Helping Someone Else

Unless you are trying to help someone who has been very open about their experiences it may be difficult to acknowledge the problem directly. However, there are some basic steps that you can take to support to anyone you know who confides in you that they are experiencing domestic abuse.

Are you worried about someone you know?

Call the Women’s Aid 24hr National Freephone Helpline on 1800 341 900 for information and support.

Remember to look after yourself while you are supporting someone through a difficult time. Ensure that you do not put yourself into a dangerous situation; for example, do not offer to talk to the abuser or let yourself be seen by the abuser as a threat to their relationship.  This can have serious consequences for you and your friend.

Here are some simple steps that you can take to support a friend, loved one or colleague:

  • Support them as a friend. Encourage them to express their feelings and listen without judging them. Tell them that they are not alone and that there are many people in similar situations.
  • Acknowledge that it takes strength to talk about experiencing abuse. Give them time to talk, but don’t push them to go into too much detail if they don’t want to.
  • Take them seriously. Acknowledge that they are in a frightening and very difficult situation.
  • Tell them that abuse is never their fault. No one should be threatened or beaten, despite what their abuser has said.  The abuser is solely responsible for their actions.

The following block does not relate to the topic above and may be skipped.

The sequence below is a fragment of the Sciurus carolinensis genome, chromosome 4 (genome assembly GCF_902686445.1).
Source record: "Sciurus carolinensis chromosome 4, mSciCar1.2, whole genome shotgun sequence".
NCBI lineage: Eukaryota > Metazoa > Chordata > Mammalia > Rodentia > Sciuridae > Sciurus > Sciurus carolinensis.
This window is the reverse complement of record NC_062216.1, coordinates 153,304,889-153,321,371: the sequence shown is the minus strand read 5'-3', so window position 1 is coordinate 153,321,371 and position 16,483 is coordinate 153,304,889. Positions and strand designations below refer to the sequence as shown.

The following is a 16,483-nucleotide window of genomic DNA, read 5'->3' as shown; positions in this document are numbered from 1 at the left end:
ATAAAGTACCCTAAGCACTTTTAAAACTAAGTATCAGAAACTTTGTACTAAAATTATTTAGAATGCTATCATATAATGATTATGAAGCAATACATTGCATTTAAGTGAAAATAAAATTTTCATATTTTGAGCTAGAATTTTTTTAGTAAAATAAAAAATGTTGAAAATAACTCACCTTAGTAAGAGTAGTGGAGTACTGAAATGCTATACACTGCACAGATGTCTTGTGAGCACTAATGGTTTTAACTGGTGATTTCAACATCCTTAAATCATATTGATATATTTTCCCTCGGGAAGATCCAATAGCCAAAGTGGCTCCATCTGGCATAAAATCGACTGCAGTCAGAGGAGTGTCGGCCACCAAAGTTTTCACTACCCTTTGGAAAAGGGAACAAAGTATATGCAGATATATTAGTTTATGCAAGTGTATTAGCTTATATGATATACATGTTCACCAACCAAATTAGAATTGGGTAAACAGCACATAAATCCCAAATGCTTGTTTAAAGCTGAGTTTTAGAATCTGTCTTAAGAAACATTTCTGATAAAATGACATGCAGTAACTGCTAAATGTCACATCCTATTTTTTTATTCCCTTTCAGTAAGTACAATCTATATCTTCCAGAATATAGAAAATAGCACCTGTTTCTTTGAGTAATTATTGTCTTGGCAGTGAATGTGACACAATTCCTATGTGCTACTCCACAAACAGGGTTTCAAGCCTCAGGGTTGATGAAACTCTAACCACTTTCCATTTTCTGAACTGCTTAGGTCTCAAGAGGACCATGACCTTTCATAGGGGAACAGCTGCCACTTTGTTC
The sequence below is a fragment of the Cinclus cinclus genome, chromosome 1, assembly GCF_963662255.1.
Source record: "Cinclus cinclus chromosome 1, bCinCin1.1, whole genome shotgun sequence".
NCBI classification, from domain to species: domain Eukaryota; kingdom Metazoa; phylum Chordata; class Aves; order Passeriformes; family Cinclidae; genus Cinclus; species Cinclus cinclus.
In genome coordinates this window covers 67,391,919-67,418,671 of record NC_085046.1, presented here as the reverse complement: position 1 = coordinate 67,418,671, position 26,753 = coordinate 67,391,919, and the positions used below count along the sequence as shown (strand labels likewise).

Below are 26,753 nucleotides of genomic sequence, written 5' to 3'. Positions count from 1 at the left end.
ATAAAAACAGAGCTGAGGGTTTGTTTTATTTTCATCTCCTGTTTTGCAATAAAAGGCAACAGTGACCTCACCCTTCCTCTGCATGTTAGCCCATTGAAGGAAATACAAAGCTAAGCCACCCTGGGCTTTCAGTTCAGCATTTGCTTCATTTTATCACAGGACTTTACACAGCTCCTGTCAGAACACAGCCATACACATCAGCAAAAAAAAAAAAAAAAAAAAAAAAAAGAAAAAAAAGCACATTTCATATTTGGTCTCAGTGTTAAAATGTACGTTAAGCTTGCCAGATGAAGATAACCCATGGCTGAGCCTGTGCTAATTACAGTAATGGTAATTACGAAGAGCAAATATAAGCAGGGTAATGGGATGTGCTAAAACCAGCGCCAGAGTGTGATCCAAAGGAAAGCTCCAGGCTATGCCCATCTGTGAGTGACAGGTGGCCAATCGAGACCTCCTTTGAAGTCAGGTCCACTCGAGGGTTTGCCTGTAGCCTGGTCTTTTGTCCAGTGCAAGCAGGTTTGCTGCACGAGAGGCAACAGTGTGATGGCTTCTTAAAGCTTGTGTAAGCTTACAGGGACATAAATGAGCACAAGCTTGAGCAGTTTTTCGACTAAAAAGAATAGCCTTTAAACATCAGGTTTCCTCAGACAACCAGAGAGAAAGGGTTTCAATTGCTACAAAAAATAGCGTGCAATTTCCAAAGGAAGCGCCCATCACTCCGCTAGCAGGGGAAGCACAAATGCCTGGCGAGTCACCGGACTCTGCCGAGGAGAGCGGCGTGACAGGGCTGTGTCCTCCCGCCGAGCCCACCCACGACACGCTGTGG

• Don’t tell them to leave the relationship if they are not ready to do this. Allow them to make their own decisions.

  • Tell them about the Women’s Aid 24hr National Freephone Helpline 1800 341 900, open 24 hours a day, seven days a week. Add the number to your contacts in case your friend needs it.
  • Offer them mobile phone credit so they can keep in contact with family and friends.
  • Ask if they have been physically assaulted or hurt. If so, offer to go with them to a hospital or to see their GP. Suggest that it might be useful in future to have records of any injuries, as abuse can escalate over time.
  • Help them to report the assault to the police, if they choose to do so.
  • Go with them to visit a solicitor, if they are ready to take this step.
  • Agree a code word with them to use if they are in danger and need your help.
  • Offer your friend the use of your address and/or telephone number to leave information and messages, and tell them you will look after an emergency bag, if they want this.
  • Offer them a small amount of money to put away in case they need a taxi or bus in an emergency to leave the house and go to family or refuge.